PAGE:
Wordfence – You don’t need Sucuri if you want this. This allows you to block IP addresses, scan for malware, and also limit login attempts on your site. It also allows you to block people who try to sign in with unknown usernames.

My webhosting company offers Sitelock as an option for $48 for the year. I engaged Sitelock for my code cleanup on Financially Blonde as over 100 pages of code were impacted, and I was happy with their work, although, they weren’t extremely responsive on a weekend.

Other best practices you should employ to protect your site include updating and changing your WordPress passwords frequently. I can tell you that now that I have these plugins in place, I see that someone or something tries to log into my WordPress site at least 8 times a day. You should also make sure that you are well protected from Google Webmaster level and that Google is sure that you are the true site owner. Once the hackers got into my site, they added themselves as authorized users in Google Webmaster and even got my site off the blacklist even though it was still infected.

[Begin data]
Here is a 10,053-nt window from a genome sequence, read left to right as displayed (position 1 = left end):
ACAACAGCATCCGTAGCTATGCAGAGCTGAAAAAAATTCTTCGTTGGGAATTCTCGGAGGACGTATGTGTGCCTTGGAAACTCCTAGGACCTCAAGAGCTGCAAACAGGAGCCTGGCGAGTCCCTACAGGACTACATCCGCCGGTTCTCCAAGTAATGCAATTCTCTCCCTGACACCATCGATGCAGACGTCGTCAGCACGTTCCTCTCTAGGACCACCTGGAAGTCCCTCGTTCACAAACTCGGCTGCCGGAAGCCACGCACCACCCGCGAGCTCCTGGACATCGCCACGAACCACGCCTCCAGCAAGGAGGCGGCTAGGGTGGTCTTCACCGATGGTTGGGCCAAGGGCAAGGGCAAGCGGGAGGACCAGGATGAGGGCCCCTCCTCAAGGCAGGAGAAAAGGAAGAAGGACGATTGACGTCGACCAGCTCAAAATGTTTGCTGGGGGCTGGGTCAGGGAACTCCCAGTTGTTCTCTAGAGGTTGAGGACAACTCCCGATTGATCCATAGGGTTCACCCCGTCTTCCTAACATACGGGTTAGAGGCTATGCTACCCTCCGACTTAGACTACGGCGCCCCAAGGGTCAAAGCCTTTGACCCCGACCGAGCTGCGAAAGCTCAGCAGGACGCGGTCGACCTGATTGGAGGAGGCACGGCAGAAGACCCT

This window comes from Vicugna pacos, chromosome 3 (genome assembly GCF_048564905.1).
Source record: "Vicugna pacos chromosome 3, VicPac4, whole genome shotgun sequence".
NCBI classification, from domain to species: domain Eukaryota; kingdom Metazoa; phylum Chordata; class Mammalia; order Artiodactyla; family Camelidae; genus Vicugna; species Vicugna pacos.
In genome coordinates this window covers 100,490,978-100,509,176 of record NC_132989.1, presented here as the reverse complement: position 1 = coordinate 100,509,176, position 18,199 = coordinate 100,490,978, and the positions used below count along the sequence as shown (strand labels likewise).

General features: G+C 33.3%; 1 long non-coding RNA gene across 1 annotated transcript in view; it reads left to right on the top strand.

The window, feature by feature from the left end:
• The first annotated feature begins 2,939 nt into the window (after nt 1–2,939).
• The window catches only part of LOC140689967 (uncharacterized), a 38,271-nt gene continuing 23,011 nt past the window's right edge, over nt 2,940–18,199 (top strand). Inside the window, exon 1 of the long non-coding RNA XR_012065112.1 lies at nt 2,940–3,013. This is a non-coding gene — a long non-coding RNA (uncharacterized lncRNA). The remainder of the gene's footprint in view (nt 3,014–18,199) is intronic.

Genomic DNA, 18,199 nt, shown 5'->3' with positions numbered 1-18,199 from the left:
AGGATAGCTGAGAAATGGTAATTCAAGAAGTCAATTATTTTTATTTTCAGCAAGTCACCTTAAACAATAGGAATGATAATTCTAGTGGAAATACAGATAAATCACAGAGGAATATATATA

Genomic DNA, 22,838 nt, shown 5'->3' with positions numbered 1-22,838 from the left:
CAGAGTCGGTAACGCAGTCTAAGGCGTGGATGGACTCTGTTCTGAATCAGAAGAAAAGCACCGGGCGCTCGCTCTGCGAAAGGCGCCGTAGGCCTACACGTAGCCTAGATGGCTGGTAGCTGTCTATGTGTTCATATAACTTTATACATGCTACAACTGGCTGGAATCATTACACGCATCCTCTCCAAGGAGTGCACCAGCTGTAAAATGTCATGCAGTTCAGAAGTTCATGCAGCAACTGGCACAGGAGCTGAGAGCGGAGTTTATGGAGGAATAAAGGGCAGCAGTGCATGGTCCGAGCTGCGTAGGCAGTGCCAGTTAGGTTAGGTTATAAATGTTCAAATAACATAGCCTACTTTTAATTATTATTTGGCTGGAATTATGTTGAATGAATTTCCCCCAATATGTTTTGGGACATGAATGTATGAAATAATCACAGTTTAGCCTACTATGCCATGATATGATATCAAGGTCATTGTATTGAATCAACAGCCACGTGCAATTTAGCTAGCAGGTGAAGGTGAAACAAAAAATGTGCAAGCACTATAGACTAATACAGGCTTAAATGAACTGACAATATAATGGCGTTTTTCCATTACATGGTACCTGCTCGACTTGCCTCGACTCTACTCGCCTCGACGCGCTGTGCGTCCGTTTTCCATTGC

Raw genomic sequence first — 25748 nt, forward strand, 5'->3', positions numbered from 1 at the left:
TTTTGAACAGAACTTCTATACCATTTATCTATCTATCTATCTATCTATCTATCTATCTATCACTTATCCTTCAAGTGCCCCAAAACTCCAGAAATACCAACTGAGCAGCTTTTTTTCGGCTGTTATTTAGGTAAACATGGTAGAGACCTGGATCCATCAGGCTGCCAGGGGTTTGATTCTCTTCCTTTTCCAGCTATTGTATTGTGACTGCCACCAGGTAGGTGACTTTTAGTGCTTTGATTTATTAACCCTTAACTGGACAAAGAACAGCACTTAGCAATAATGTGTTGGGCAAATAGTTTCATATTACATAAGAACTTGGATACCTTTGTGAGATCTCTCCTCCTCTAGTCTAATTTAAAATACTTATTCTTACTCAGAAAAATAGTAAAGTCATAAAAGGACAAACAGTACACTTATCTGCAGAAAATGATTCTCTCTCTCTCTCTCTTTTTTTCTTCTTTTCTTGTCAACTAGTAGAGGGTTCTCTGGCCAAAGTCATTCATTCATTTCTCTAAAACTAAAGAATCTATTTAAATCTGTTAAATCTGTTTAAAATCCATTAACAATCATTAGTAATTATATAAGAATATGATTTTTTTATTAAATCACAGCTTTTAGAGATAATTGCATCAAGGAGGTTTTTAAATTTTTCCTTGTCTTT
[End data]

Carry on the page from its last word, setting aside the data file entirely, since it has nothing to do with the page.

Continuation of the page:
The Final Results

At the end of the day, this entire experience cost me about $300 to fix the problems, six days without either site up and running, over 20 hours of personal time on the phone getting it resolved, 1 box of Kleenex for the tears and a small bottle of Advil for the headaches. Seriously, though, it was a painful lesson to learn, especially knowing that it could have been prevented. I urge anyone with a blog to take precautions and protect your site. It’s a minor nuisance that will save you major pain.

Has your site ever been hacked? What tools do you like to protect your website? What are some best practices you have for blog owners?